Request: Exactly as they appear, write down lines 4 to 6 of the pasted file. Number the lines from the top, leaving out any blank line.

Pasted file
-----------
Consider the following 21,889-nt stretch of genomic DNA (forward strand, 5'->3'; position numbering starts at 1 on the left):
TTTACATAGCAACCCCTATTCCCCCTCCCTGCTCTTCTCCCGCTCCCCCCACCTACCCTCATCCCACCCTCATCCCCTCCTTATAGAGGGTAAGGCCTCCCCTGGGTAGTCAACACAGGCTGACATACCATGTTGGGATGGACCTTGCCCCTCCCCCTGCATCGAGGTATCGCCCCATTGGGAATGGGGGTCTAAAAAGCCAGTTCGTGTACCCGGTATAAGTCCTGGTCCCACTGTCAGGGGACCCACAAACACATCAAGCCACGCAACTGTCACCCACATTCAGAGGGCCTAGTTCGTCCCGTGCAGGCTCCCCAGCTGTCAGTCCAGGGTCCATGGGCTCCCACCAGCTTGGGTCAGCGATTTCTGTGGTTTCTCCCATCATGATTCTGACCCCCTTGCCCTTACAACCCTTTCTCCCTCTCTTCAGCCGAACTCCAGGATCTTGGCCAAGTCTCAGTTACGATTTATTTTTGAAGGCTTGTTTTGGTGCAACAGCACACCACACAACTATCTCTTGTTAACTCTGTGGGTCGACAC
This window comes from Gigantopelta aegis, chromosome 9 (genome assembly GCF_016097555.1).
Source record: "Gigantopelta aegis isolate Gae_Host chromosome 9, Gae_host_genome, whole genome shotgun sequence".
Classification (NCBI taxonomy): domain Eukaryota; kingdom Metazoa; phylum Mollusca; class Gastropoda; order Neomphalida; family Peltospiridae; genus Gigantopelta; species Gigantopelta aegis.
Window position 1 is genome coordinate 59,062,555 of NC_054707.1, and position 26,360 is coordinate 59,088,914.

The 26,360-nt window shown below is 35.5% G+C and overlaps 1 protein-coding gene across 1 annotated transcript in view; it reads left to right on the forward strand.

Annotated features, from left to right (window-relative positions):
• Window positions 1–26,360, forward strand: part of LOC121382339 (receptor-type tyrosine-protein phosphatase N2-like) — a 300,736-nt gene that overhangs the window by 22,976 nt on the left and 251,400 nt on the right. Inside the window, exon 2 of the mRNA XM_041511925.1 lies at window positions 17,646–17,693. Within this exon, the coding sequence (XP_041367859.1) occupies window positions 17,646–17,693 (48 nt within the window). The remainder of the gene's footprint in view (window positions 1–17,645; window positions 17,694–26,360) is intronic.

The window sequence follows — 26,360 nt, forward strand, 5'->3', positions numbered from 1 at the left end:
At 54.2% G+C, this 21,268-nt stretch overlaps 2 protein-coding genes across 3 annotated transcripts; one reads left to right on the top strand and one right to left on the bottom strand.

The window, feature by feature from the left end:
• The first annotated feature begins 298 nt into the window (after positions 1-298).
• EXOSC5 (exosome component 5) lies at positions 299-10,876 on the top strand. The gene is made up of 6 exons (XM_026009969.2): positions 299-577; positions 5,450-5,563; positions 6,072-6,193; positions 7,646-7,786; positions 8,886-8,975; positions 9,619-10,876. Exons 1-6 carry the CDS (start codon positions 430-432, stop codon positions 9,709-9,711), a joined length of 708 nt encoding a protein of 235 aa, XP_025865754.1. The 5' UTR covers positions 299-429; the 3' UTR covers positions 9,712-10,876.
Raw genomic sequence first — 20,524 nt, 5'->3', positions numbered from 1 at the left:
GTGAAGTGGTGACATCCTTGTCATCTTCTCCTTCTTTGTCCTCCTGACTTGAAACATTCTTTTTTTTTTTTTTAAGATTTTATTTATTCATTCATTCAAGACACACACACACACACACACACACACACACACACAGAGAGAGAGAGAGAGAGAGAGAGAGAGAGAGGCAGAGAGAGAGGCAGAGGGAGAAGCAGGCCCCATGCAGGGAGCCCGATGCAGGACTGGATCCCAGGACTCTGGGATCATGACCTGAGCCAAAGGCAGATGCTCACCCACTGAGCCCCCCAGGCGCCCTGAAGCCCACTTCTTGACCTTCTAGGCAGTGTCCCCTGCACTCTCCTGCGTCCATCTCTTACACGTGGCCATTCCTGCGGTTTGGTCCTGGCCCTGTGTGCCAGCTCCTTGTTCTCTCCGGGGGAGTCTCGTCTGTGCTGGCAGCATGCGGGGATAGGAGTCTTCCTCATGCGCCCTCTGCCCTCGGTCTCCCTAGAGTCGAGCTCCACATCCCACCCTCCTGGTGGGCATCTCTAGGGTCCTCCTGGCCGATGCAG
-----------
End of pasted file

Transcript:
Source record: "Gigantopelta aegis isolate Gae_Host chromosome 9, Gae_host_genome, whole genome shotgun sequence".
Classification (NCBI taxonomy): domain Eukaryota; kingdom Metazoa; phylum Mollusca; class Gastropoda; order Neomphalida; family Peltospiridae; genus Gigantopelta; species Gigantopelta aegis.
Window position 1 is genome coordinate 59,062,555 of NC_054707.1, and position 26,360 is coordinate 59,088,914.